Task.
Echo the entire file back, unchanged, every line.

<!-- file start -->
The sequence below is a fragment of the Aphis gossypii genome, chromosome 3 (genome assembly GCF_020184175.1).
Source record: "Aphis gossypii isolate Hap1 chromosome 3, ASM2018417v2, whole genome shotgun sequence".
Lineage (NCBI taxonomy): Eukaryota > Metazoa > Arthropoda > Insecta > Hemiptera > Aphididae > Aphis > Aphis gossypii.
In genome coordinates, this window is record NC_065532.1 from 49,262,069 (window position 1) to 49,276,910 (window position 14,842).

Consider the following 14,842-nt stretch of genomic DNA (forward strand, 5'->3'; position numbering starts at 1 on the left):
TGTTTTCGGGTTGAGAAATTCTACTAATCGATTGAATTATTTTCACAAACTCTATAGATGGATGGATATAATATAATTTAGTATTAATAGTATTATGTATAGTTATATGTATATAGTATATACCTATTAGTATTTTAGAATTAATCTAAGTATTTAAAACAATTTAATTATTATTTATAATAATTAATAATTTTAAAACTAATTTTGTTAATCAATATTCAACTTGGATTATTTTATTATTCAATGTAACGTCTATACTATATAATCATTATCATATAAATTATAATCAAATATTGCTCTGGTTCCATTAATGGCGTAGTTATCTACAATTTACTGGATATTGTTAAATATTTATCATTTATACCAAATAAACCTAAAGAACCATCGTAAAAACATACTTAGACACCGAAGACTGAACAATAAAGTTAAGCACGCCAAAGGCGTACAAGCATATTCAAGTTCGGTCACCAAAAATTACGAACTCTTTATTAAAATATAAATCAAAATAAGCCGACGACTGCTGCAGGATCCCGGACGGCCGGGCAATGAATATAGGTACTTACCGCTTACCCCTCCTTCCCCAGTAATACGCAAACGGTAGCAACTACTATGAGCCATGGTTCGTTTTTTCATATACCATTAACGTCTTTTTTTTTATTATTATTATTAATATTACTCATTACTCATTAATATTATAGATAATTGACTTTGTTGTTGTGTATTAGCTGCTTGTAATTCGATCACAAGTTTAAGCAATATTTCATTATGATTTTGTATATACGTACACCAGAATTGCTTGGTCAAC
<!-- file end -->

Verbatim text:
The sequence below is a fragment of the Aphis gossypii genome, chromosome 3 (genome assembly GCF_020184175.1).
Source record: "Aphis gossypii isolate Hap1 chromosome 3, ASM2018417v2, whole genome shotgun sequence".
Lineage (NCBI taxonomy): Eukaryota > Metazoa > Arthropoda > Insecta > Hemiptera > Aphididae > Aphis > Aphis gossypii.
In genome coordinates, this window is record NC_065532.1 from 49,262,069 (window position 1) to 49,276,910 (window position 14,842).

Consider the following 14,842-nt stretch of genomic DNA (forward strand, 5'->3'; position numbering starts at 1 on the left):
TGTTTTCGGGTTGAGAAATTCTACTAATCGATTGAATTATTTTCACAAACTCTATAGATGGATGGATATAATATAATTTAGTATTAATAGTATTATGTATAGTTATATGTATATAGTATATACCTATTAGTATTTTAGAATTAATCTAAGTATTTAAAACAATTTAATTATTATTTATAATAATTAATAATTTTAAAACTAATTTTGTTAATCAATATTCAACTTGGATTATTTTATTATTCAATGTAACGTCTATACTATATAATCATTATCATATAAATTATAATCAAATATTGCTCTGGTTCCATTAATGGCGTAGTTATCTACAATTTACTGGATATTGTTAAATATTTATCATTTATACCAAATAAACCTAAAGAACCATCGTAAAAACATACTTAGACACCGAAGACTGAACAATAAAGTTAAGCACGCCAAAGGCGTACAAGCATATTCAAGTTCGGTCACCAAAAATTACGAACTCTTTATTAAAATATAAATCAAAATAAGCCGACGACTGCTGCAGGATCCCGGACGGCCGGGCAATGAATATAGGTACTTACCGCTTACCCCTCCTTCCCCAGTAATACGCAAACGGTAGCAACTACTATGAGCCATGGTTCGTTTTTTCATATACCATTAACGTCTTTTTTTTTATTATTATTATTAATATTACTCATTACTCATTAATATTATAGATAATTGACTTTGTTGTTGTGTATTAGCTGCTTGTAATTCGATCACAAGTTTAAGCAATATTTCATTATGATTTTGTATATACGTACACCAGAATTGCTTGGTCAAC